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South Africa passes secrecy bill

Thursday - 4/25/2013, 12:03pm  ET

A demonstrator protests outside the ruling African National Congress headquarters in Johannesburg, Thursday, April 25, 2013 against the Protection of State Information Bill which has been passed by Parliament. The secrecy bill will now be sent to president Jacob Zuma to sign into law. Opponents say that the proposed law remained unconstitutional and various groups have vowed to challenge the bill. (AP Photo/Denis Farrell)

JOHANNESBURG (AP) -- South Africa's parliament has passed a bill designed to protect state secrets despite the concerns of some activists who fear it could undermine the country's young democracy.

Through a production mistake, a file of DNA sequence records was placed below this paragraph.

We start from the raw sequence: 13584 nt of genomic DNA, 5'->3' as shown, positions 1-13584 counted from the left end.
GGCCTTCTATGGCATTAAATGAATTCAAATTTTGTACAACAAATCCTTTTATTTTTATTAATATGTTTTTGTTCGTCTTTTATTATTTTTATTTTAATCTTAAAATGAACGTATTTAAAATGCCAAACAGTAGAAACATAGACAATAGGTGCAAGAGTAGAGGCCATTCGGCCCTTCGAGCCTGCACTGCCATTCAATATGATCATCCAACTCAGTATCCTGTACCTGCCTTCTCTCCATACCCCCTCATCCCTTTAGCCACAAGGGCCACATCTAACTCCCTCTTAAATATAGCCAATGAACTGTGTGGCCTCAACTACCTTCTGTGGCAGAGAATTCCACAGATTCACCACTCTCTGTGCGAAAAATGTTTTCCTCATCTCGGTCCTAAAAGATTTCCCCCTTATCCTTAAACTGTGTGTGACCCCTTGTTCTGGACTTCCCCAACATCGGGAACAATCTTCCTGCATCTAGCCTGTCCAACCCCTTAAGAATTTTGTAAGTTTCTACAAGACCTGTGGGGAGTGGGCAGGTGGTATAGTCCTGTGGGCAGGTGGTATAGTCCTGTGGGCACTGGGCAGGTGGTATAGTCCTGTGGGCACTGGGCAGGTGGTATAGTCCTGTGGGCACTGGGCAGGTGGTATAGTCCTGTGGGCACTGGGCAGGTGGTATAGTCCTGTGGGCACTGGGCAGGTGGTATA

Lawmakers in Cape Town passed the bill by a 189-74 vote, with one abstention, on Thursday. The bill now goes to President Jacob Zuma to be signed into law.

The bill provides for prison terms for those who disseminate classified information as well as those convicted of espionage. The government describes the measure as a balance between openness and national security.

Opponents worry that the bill could make whistleblowers, activists and journalists more vulnerable to prosecution if they expose cases of official corruption.

The bill was revised after a public outcry over its provisions several years ago.

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